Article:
Jason Kingdon, serial AI tech entrepreneur and chairman of Blue Prism – whose software provides automated-digital-workers to the likes of Coca-Cola and Sony — spoke at our Profit Track 100 alumni dinner for founders and shareholders in London. The dinner was co-hosted by Giles Nicholas, managing director, UBS Wealth Management, and Fast Track’s founder Hamish Stevenson.
Jason Kingdon talked about the transformational power of robotic process automation (RPA) and why he was driven to pursue an IPO after failing to attract any private equity interest in a Q&A with our founder, Hamish Stevenson. Blue Prism is currently valued at £1.2bn.
“We IPO’d because our growth was steady – we were loss-making but we were cash generative, which is what the City wanted to see,” he said.
Jason joined Blue Prism in 2008, and the company listed on AIM in 2016, valued at £48.5m. He retains an 8.6% stake and spoke to us about how the company grew almost 25 times during his tenure there.
Jason will step down as chairman of Blue Prism later this year to concentrate on his other tech interests, including London-based GlassAi and Re:infer, and UCL’s Conception-X programme for AI research start-ups.
While Jason suggested that we are still “an Einstein moment” away from any kind of cognizant AI, he emphasised the transformative value of technology which can replace any human interface: “50% of human work is error correction. If you create a robot, it doesn’t make mistakes provided the policy you gave it was correct. It tells you everything it did and everything it was told to do, so from an audit point of view, it’s perfect.” Rather than being a means of cutting costs down to the bottom line, Jason said RPA – which can be employed in as many sectors as humans can – is a way of enabling human workers to “do more” by freeing them from time-consuming, mundane tasks.
Jason previously founded the financial software developer Searchspace, which he sold to Warburg Pincus for an estimated $140m in 2005, and which appeared on Tech Track 100 four times between 2001 and 2005.
Jason shared his insights with 19 owners and shareholders from 19 Profit Track 100 alumni companies, including Mint Velvet, Kampa and Marshall Group.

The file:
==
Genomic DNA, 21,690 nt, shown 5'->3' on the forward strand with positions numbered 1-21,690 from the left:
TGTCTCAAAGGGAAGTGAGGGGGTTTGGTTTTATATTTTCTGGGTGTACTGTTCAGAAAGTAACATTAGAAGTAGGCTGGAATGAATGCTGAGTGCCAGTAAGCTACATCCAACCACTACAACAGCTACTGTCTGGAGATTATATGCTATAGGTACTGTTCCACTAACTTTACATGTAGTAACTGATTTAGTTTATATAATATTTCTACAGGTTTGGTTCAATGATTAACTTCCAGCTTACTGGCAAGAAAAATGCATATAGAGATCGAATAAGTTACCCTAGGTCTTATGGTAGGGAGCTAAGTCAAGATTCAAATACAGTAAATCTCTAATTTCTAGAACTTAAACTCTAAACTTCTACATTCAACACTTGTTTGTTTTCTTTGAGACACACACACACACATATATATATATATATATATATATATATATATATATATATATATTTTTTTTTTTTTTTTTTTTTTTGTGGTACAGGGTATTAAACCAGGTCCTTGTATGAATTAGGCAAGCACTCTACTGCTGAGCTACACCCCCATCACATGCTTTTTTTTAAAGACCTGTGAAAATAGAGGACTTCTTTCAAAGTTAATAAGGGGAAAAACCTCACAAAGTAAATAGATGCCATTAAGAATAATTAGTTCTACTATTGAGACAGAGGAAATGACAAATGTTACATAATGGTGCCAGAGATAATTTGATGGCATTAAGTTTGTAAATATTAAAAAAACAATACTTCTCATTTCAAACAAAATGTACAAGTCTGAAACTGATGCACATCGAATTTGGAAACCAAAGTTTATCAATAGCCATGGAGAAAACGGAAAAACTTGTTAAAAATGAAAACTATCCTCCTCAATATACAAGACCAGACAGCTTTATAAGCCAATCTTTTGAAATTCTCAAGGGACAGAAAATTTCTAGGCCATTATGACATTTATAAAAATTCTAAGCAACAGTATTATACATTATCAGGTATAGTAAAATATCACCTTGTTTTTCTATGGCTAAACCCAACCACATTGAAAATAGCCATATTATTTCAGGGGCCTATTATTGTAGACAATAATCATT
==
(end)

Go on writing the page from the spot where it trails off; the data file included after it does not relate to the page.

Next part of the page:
Jason Collins is co-founder and joint chief executive of Apogee Corporation. In 2016, he helped lead a buyout backed by PE firm Equistone, and last year the business was acquired by HP in a deal valuing it at £380m. Jason remains chief executive, and he spoke to our camera about the experience of retaining his position while Apogee transitions into life as part of a multinational corporation.
John Treharne is founder, director and former chief executive of The Gym, which he founded in 2008 with £17.5m funding from Bridges Ventures. John floated the company on AIM for £250m in 2015, and it is now valued at £310m. John spoke to us about how, in 2007, he spotted an opportunity for low-cost healthcare which has since seen The Gym grow to 800,000 members.
A word from our sponsor
Guests enjoyed networking dinner and drinks with representatives from UBS Wealth Management. Giles Nicholas, managing director, welcomed guests and remarked on the volatility of the current market, noting that while the headlines may talk about slowdowns and trade wars, in Q1 2019, “we’ve had the best quarter in equity markets in decades.”
He advised investors not to try to guess what the markets will do, noting that it is a difficult art. Speaking to the value of investing wealth, Giles said: “In reality, what hurts people is not time in the market, but time out of the market.” While growth may be slow, he said, we are not heading for a recession – the opportunities for growth are still there.
More information on the Profit Track 100
For more information about the league table and events programme, see: https://www.fasttrack.co.uk/league-tables/profit-track-100/
For information about our alumni dinners and opportunities for sponsors, visit our sponsorship page: https://www.fasttrack.co.uk/sponsorship/